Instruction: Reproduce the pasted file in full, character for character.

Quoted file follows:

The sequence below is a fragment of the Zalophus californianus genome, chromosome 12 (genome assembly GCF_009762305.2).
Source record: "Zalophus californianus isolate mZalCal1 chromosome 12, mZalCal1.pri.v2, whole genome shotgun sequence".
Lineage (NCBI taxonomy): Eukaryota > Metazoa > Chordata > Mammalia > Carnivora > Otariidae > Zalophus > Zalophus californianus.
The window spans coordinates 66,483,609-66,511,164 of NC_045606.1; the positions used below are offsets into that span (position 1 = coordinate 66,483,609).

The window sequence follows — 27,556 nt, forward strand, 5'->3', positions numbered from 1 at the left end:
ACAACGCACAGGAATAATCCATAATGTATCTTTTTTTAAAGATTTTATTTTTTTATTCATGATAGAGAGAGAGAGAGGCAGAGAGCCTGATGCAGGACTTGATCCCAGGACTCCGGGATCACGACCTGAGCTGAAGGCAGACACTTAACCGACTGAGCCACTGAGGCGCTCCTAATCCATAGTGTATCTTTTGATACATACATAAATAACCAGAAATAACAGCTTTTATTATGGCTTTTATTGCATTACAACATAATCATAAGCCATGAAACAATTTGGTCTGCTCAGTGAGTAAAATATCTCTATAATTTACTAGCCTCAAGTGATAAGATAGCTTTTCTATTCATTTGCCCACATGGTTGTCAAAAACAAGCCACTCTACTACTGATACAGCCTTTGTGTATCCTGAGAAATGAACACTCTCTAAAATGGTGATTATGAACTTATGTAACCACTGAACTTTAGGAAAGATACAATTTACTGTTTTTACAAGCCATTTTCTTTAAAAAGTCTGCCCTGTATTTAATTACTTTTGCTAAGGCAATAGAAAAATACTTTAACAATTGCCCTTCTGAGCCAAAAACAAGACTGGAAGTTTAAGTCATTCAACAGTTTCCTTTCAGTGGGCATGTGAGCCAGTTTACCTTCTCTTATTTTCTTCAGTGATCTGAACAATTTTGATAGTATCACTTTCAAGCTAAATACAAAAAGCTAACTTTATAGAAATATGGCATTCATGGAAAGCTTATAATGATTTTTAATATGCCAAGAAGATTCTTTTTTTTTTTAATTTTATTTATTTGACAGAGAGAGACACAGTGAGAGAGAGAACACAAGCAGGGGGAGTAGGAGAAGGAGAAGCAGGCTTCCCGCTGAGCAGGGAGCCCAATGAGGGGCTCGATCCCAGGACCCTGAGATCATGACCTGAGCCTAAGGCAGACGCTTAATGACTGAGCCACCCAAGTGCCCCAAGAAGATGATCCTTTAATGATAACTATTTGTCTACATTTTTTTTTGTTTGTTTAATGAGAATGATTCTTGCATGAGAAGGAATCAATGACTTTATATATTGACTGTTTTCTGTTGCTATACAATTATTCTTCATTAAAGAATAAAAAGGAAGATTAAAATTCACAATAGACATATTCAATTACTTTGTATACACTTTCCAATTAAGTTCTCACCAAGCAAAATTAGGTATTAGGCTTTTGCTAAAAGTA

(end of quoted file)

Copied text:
The sequence below is a fragment of the Zalophus californianus genome, chromosome 12 (genome assembly GCF_009762305.2).
Source record: "Zalophus californianus isolate mZalCal1 chromosome 12, mZalCal1.pri.v2, whole genome shotgun sequence".
Lineage (NCBI taxonomy): Eukaryota > Metazoa > Chordata > Mammalia > Carnivora > Otariidae > Zalophus > Zalophus californianus.
The window spans coordinates 66,483,609-66,511,164 of NC_045606.1; the positions used below are offsets into that span (position 1 = coordinate 66,483,609).

The window sequence follows — 27,556 nt, forward strand, 5'->3', positions numbered from 1 at the left end:
ACAACGCACAGGAATAATCCATAATGTATCTTTTTTTAAAGATTTTATTTTTTTATTCATGATAGAGAGAGAGAGAGGCAGAGAGCCTGATGCAGGACTTGATCCCAGGACTCCGGGATCACGACCTGAGCTGAAGGCAGACACTTAACCGACTGAGCCACTGAGGCGCTCCTAATCCATAGTGTATCTTTTGATACATACATAAATAACCAGAAATAACAGCTTTTATTATGGCTTTTATTGCATTACAACATAATCATAAGCCATGAAACAATTTGGTCTGCTCAGTGAGTAAAATATCTCTATAATTTACTAGCCTCAAGTGATAAGATAGCTTTTCTATTCATTTGCCCACATGGTTGTCAAAAACAAGCCACTCTACTACTGATACAGCCTTTGTGTATCCTGAGAAATGAACACTCTCTAAAATGGTGATTATGAACTTATGTAACCACTGAACTTTAGGAAAGATACAATTTACTGTTTTTACAAGCCATTTTCTTTAAAAAGTCTGCCCTGTATTTAATTACTTTTGCTAAGGCAATAGAAAAATACTTTAACAATTGCCCTTCTGAGCCAAAAACAAGACTGGAAGTTTAAGTCATTCAACAGTTTCCTTTCAGTGGGCATGTGAGCCAGTTTACCTTCTCTTATTTTCTTCAGTGATCTGAACAATTTTGATAGTATCACTTTCAAGCTAAATACAAAAAGCTAACTTTATAGAAATATGGCATTCATGGAAAGCTTATAATGATTTTTAATATGCCAAGAAGATTCTTTTTTTTTTTAATTTTATTTATTTGACAGAGAGAGACACAGTGAGAGAGAGAACACAAGCAGGGGGAGTAGGAGAAGGAGAAGCAGGCTTCCCGCTGAGCAGGGAGCCCAATGAGGGGCTCGATCCCAGGACCCTGAGATCATGACCTGAGCCTAAGGCAGACGCTTAATGACTGAGCCACCCAAGTGCCCCAAGAAGATGATCCTTTAATGATAACTATTTGTCTACATTTTTTTTTGTTTGTTTAATGAGAATGATTCTTGCATGAGAAGGAATCAATGACTTTATATATTGACTGTTTTCTGTTGCTATACAATTATTCTTCATTAAAGAATAAAAAGGAAGATTAAAATTCACAATAGACATATTCAATTACTTTGTATACACTTTCCAATTAAGTTCTCACCAAGCAAAATTAGGTATTAGGCTTTTGCTAAAAGTA